Re: Cypherpunks anti-License
On Feb 24, 2004, at 16:02, Hubert Chan wrote:
Please paste license texts inline.
Here we go:
The intent of the Cypherpunks anti-License (CPL) is to inform users
that they are free to use and redistribute the indicated work or any
derived or modified work in any manner they choose.
OK, that seems to be a very liberal permission grant.
Works distributed under the CPL are in the Public Domain.
and if the law allows it, that's fine too.
The CPL is not a license, it does not require the user to do or not do
anything; the user does not agree to any terms, because there are no
terms, and the user does not need to do anything to indicate
acceptance or rejection of the CPL.
The CPL serves to pledge to the user that the distributors will behave
in a manner consistent with the non-existance of Intellectual Property
(IP) laws as far as they are able. The distributors will not use or
participate as far as they are able to government legal systems to
attempt to enforce requests restricting the use, modifications, or
redistribution of the work for perpetuity. The distributor may prefer
to be anonymous to preclude attempts to coerce them into enforcing IP
laws relating to this work against their will.
AFAICT, this is a promise from cypherspace.org not to litigate about
this code. It is not a license term at all (as there are no license
terms, see above).
If Debian wishes to make this promise, then it is free to do so as
well; I'm not sure if we do. However, if we don't, then just delete
The work may be distributed with some distributor requests in addition
to the CPL. The distributor pledges similarly to not attempt to use IP
laws to enforce these requests.
I'm not quite sure what "distributor requests" are, but this appears to
be another promise. See above.
Users choosing to redistribute this work may change anything about the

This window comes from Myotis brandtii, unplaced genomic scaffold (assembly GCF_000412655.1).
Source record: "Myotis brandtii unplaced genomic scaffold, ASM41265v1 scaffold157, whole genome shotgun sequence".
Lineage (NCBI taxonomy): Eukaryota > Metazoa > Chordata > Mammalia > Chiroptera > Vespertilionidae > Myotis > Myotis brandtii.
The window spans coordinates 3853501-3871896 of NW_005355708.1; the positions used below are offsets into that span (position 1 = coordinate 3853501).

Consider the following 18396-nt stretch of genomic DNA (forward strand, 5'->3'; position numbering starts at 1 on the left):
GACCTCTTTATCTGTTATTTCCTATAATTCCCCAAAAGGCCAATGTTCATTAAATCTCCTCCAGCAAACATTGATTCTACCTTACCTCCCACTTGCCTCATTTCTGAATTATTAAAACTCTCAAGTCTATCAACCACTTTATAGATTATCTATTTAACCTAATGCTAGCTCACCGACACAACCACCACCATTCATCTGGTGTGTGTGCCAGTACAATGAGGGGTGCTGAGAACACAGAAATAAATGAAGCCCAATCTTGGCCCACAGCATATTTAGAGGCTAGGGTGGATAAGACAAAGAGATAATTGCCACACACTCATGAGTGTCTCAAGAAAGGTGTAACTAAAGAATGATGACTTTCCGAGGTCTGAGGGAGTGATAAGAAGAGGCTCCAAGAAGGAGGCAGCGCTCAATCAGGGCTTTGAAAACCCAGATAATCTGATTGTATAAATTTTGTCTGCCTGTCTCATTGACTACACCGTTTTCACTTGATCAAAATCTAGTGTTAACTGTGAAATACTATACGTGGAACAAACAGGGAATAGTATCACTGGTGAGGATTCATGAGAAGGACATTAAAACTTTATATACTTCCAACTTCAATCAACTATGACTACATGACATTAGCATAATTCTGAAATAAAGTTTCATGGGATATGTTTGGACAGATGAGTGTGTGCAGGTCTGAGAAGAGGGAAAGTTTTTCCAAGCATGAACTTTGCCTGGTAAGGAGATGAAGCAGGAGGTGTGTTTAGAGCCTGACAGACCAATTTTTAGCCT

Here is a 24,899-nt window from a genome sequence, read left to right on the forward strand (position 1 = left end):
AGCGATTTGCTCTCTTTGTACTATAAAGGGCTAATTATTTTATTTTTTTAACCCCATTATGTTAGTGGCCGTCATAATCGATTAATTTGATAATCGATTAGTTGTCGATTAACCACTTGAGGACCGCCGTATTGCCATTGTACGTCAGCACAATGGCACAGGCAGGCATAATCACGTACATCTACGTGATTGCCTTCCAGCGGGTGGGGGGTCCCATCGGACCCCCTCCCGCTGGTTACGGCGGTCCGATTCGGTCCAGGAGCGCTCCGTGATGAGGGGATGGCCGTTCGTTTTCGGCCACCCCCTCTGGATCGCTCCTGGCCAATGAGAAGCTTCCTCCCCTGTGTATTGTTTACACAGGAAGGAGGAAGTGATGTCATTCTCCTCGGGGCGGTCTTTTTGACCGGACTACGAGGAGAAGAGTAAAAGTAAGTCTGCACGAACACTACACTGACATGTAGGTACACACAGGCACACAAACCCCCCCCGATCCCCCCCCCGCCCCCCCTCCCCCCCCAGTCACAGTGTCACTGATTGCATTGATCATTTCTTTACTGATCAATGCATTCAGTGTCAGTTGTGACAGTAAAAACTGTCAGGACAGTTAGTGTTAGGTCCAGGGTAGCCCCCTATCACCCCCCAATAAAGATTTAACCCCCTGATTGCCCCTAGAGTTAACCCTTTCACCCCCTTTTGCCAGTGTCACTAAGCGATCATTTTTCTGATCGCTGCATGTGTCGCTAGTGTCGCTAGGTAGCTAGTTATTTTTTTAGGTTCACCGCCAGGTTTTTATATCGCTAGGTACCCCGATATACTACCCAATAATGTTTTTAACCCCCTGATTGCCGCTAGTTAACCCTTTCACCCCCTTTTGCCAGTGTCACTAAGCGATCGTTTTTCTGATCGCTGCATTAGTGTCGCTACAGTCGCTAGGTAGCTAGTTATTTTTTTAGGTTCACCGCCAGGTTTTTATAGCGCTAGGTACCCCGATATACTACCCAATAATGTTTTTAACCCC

work, including distributing it under a different license, and adding
or removing previous distributors requests.
This is another permission grant, and is actually rather silly. If it's
in the public domain, it can have no license. Ever.
The CPL is completely liberal. Here are some examples of implications
of this which are not true for many licenses. The user can
redistribute the work or a derived or modified work
* under a different license of their choosing
A derived work, yes; the work, not really. As in he could claim to, but
he could not enforce it.
* with or without source code as they choose
* without acknowledging the distributors or authors
* with false or innaccurate claims about authorship of the work
I doubt it.
* advertise without acknowledging the authors
Requests can be arbitrary, but are requests only. Example of requests
that the distributor may choose to make:
Ah, so that's what "distributor requests" are.
* that improvements to the work be drawn to the distributors
Would not be free if it were a requirement, but it's only a request.
* that improvements to the work be released back to the
distributor under the CPL
That one would be free, I think, because one could always license to
"all third parties" which is free. But, again, it's only a request.
* that the distributors name not be used to advertise derived
works without the distributors approval
Actually, that one is quite mandatory.
The distributor may choose to inform the user of his opinion of the IP
status of the work, for example by identifying any IP law restricted
aspects such as the copyright holders of parts or the whole of the
work, trademark owners of trademarks used in the work, potentially
applicable patents on algorithms or ideas contained in the work, but
the distributor is not obliged to do so and takes no responsibility
for the accuracy of such information.
We normally call that "no warranty of merchantability", but ok.
The rest seems similar in function to the GPL's preamble:
The CPL is written from a mindset which derides the very concept of
Intellectual Property restrictions as being incompatible with a free
Cryptographically assured anonymity and anonymous use of Internet
resources mean that denizens of cypherspace can ignore copyright,
licenses attempting to control use and distribution of works, and
patents on ideas. It is not possible to enforce IP laws by calls to
government legal systems when the flaunter is strongly anonymous.
The enforcement of IP law and anonymity are in direct conflict. To
fully enforce IP laws, anonymity would have to be outlawed.
Cypherpunks believe this would be a bad thing, because control of
information imparts power, and anonymity gives individuals control
over disclosure of information about themselves and their actions.